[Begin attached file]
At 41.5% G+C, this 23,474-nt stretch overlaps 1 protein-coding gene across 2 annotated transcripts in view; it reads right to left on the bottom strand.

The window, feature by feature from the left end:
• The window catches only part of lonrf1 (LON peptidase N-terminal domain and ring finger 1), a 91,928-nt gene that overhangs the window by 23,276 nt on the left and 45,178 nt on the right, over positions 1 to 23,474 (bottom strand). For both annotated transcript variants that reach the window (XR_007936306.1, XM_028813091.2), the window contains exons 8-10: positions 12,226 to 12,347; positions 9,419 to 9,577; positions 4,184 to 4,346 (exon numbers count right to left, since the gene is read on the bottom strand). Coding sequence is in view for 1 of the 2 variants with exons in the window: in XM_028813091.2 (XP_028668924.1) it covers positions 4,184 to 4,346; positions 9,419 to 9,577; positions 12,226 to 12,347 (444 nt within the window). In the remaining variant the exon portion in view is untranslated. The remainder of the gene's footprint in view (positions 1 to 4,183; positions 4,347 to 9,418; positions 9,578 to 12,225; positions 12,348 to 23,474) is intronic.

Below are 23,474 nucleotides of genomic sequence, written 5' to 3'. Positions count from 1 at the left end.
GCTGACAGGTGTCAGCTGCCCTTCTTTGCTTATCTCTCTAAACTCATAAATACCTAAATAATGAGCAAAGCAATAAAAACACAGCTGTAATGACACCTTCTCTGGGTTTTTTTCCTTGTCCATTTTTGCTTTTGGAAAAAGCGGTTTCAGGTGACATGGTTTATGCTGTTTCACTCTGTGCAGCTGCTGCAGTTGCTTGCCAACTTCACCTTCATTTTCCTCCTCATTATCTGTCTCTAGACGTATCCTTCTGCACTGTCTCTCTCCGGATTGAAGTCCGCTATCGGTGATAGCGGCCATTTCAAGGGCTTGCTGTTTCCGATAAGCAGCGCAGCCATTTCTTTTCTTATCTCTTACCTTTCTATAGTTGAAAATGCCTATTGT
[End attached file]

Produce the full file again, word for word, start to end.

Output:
At 41.5% G+C, this 23,474-nt stretch overlaps 1 protein-coding gene across 2 annotated transcripts in view; it reads right to left on the bottom strand.

The window, feature by feature from the left end:
• The window catches only part of lonrf1 (LON peptidase N-terminal domain and ring finger 1), a 91,928-nt gene that overhangs the window by 23,276 nt on the left and 45,178 nt on the right, over positions 1 to 23,474 (bottom strand). For both annotated transcript variants that reach the window (XR_007936306.1, XM_028813091.2), the window contains exons 8-10: positions 12,226 to 12,347; positions 9,419 to 9,577; positions 4,184 to 4,346 (exon numbers count right to left, since the gene is read on the bottom strand). Coding sequence is in view for 1 of the 2 variants with exons in the window: in XM_028813091.2 (XP_028668924.1) it covers positions 4,184 to 4,346; positions 9,419 to 9,577; positions 12,226 to 12,347 (444 nt within the window). In the remaining variant the exon portion in view is untranslated. The remainder of the gene's footprint in view (positions 1 to 4,183; positions 4,347 to 9,418; positions 9,578 to 12,225; positions 12,348 to 23,474) is intronic.

Below are 23,474 nucleotides of genomic sequence, written 5' to 3'. Positions count from 1 at the left end.
GCTGACAGGTGTCAGCTGCCCTTCTTTGCTTATCTCTCTAAACTCATAAATACCTAAATAATGAGCAAAGCAATAAAAACACAGCTGTAATGACACCTTCTCTGGGTTTTTTTCCTTGTCCATTTTTGCTTTTGGAAAAAGCGGTTTCAGGTGACATGGTTTATGCTGTTTCACTCTGTGCAGCTGCTGCAGTTGCTTGCCAACTTCACCTTCATTTTCCTCCTCATTATCTGTCTCTAGACGTATCCTTCTGCACTGTCTCTCTCCGGATTGAAGTCCGCTATCGGTGATAGCGGCCATTTCAAGGGCTTGCTGTTTCCGATAAGCAGCGCAGCCATTTCTTTTCTTATCTCTTACCTTTCTATAGTTGAAAATGCCTATTGT